There are no recipes for such moments; we just need to let love find its own way.
In my opinion, yes and no. Yes, we can be prepared to face, assume and understand death if we happen to keep our eyes on eternity, meditating on the final realities of eternal life and heaven, in faith. Finding oneself one day face to face with God is the most beautiful hope that we can live with.
But then, how do you prepare to say farewell to your loved ones? One might say that by living life in profound and honest detachment, reminding oneself constantly that every single love is but borrowed, and constantly expressing gratitude for the time we get to share. But of course, this is easier said than done. That’s why it hurts so much to say goodbye.
However, it is quite clear that grieving is experienced very differently when lived from the perspective of love and gratitude, than when lived from fear and remorse. This is not to say death will not always impress, surprise and hurt us to the point of feeling our own hearts have just been ripped out of our chests. But then, time passes and one realizes grieving in a healthy way also purifies and transforms our hearts.
But what is exactly what hurts us the most? Is it just the absence? That dreadful feeling of a knife piercing your soul is not just a metaphor. Only those who have suffered deep losses could express such feeling accurately and, above all, understand it. It hurts to say “goodbye” (although for those of us who believe in eternal life we know that this is but a hopeful, momentary farewell).
Absence hurts. One misses the smell of that person, the words and the tone of his or her voice, and listening to a random song can bring back the feeling of those moments we might want to bring back, just to have the chance to express, with or without words, how much you loved her or him. How could you know it was all about to end?
Memories and unsaid words hurt, just like the plans we never got to carry out, our never-solved problems, the promises we didn’t fulfill, the hugs we never gave, the caresses we did not receive, and the kisses we failed to steal. Seeing the world forgetting the traces of love our beloved one left behind can be painful to the point of turning the brightest day into a stormy night, and the cumulative pain in our chests won’t let us breathe. That’s when we start wondering how we are ever going to be able to keep on going.
So, what’s next? Learning to live differently, embracing one’s own pain to the point one learns to live with it. This is when pain and suffering finally acquire a different meaning.
Some experts claim there are five to six stages of mourning. Actually, this is a model Elizabeth Kubler-Ross created while working with terminal cancer patients, which at first included five stages (negation, anger, negotiation, depression and, finally, acceptance) a person who is going to die usually goes through, but is today applied to all grieving processes, without distinction. But when you are mourning, how good is it to know what stage you are in? In any case, one just would like to know in which of these stages one would stop missing the person who’s no longer there; in which one will suffering finally stop; in which one will one stop crying whenever a memory seizes one’s soul; when will I no longer want to scream with the impotence of an orphan daughter who cannot figure out why was she left behind? In which stage does one no longer suffer when thinking of a child or a brother who simply did not deserve to die?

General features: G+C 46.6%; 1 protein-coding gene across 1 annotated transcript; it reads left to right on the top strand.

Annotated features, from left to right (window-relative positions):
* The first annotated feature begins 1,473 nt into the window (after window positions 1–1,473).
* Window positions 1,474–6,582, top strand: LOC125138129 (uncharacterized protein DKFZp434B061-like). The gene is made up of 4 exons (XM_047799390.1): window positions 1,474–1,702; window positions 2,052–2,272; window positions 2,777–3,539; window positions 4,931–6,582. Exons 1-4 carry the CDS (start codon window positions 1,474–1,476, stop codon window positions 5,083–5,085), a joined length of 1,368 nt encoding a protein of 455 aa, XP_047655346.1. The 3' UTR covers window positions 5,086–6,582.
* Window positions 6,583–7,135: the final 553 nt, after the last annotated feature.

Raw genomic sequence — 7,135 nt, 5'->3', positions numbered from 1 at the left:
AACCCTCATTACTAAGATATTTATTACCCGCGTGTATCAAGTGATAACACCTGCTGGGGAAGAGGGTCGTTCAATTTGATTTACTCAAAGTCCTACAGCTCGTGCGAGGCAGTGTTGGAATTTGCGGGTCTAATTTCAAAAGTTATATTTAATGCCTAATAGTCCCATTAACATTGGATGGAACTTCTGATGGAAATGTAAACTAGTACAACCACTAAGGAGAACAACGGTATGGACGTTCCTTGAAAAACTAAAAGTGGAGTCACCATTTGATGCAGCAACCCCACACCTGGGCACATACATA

As your time of mourning passes by, you will often have to deal with people of good will trying to give you comfort with words that will just sound absurd. Someone will tell you “she is already in a better place” and you would be willing to reply “well, no! there’s no better place than our dining table, together.” Others will tell you that “you now have another angel in heaven to take care of you,” but you don’t want another angel, as you already have a Guardian one. Some others will simply tell you to “have courage” when all you want is to give up. We need to learn to allow those who grieve to live their mourning as they can, quietly accompanying them. In those moments, the only one who can truly console anyone is God.
Mourning processes are personal and unique, simply because each loss is also unique. Such uniqueness deserves –and needs — being lived according to our personal capacities. Here, the only important thing is to live it as deeply as we can, welcoming God into our suffering.
They say time heals everything, and I do not agree with that. Time teaches you how to live with certain absences, but we cannot fully speak of “healing” when the pain we feel derives from true love. Only what is ill needs to be cured, and love is not a disease. When it springs out of love, grieving does not need to be cured but to be lived. Moreover, if healing means no longer thinking on my beloved ones, I would rather not heal: they will live as long as their memory lives in me.
Why are we so foolish, not enjoying the presence of our loved ones as if today were really our (or their) last day?
From my heart to yours, LI.
This article was translated from the Spanish.
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